Intelligence agency warns individuals, companies to stop using Windows 7

*Lack of updates now makes operating system vulnerable to hackers

Isola Moses | ConsumerConnect

Microsoft Corporation having discontinued its regular updates for the operating system (OS), individuals, companies and organisations that still rely on Windows 7 to conduct their business may want to quickly reconsider that decision.

The United States (US) Federal Bureau of Investigation (FBI) earlier in the week issued a warning that a lack of support for the operating system has made it vulnerable to hackers, according to agency report.

Businesses that continue to use it are opening themselves up to hacking attempts by malicious third-parties, stated the FBI.

In a private industry notification, it said: “The FBI has observed cybercriminals targeting computer network infrastructure after an operating system achieves end of life status.

“Continuing to use Windows 7 within an enterprise may provide cyber criminals access into computer systems.

“As time passes, Windows 7 becomes more vulnerable to exploitation due to lack of security updates and new vulnerabilities discovered.”

ConsumerConnect recalls that in connection with the increased risk of being hacked, Microsoft announced earlier this year that it was ending support for Windows 7.

The global technology giant said that the decision would mean that it would “no longer provide technical support, software updates, or security updates or fixes.”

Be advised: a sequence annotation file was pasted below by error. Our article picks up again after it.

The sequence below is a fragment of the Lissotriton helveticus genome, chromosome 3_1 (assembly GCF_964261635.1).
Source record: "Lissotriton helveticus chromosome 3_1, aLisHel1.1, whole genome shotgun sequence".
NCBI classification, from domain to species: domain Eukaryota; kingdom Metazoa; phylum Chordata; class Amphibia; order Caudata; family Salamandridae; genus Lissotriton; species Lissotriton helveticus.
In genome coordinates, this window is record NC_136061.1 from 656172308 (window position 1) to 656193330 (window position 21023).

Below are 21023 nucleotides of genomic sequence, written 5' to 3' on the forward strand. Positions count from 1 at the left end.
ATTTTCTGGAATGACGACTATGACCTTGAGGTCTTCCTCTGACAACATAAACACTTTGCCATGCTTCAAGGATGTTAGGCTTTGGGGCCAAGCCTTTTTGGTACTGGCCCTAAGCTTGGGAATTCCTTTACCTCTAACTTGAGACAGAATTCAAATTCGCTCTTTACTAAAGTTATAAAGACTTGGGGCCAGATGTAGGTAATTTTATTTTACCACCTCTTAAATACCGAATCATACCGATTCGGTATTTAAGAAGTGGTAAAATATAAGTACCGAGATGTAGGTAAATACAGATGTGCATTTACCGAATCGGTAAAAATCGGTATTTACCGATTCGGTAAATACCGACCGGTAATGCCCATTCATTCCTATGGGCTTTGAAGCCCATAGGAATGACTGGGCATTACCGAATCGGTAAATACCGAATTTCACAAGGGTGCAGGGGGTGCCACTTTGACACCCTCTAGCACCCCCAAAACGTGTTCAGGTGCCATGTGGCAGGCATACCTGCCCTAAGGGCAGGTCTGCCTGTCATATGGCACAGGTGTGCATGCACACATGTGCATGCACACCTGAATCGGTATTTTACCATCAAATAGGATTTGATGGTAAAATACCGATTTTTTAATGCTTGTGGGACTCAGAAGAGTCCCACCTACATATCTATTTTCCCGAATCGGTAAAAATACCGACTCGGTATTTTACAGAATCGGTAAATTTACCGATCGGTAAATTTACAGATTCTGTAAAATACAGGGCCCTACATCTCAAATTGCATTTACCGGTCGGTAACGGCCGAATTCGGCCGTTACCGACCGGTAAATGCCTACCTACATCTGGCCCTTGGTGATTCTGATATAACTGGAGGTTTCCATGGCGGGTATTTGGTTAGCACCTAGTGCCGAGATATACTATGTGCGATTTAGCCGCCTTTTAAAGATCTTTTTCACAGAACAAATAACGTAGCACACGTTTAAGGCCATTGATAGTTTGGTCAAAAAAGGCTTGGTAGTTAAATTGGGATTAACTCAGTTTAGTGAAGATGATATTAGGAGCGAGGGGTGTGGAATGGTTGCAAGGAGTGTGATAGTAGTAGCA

It was further learnt that this development now represents a huge risk to businesses who still rely on the operating system.

The intelligence agency doing so greatly increases the risk of hackers being able to compromise internal systems and gain access to potentially sensitive information.

“With fewer customers able to maintain a patched Windows 7 system after its end of life, cyber criminals will continue to view Windows 7 as a soft target,” FBI stated.

Meanwhile, the agency is advising companies to switch to an operating system that has active support to avoid additional hacking risks.

Although making that switch may be inconvenient, the agency’s officials say the risks of the alternative are too high.

It said: “Migrating to a new operating system can pose its own unique challenges, such as cost for new hardware and software and updating existing custom software.

“However, these challenges do not outweigh the loss of intellectual property and threats to an organisation.”

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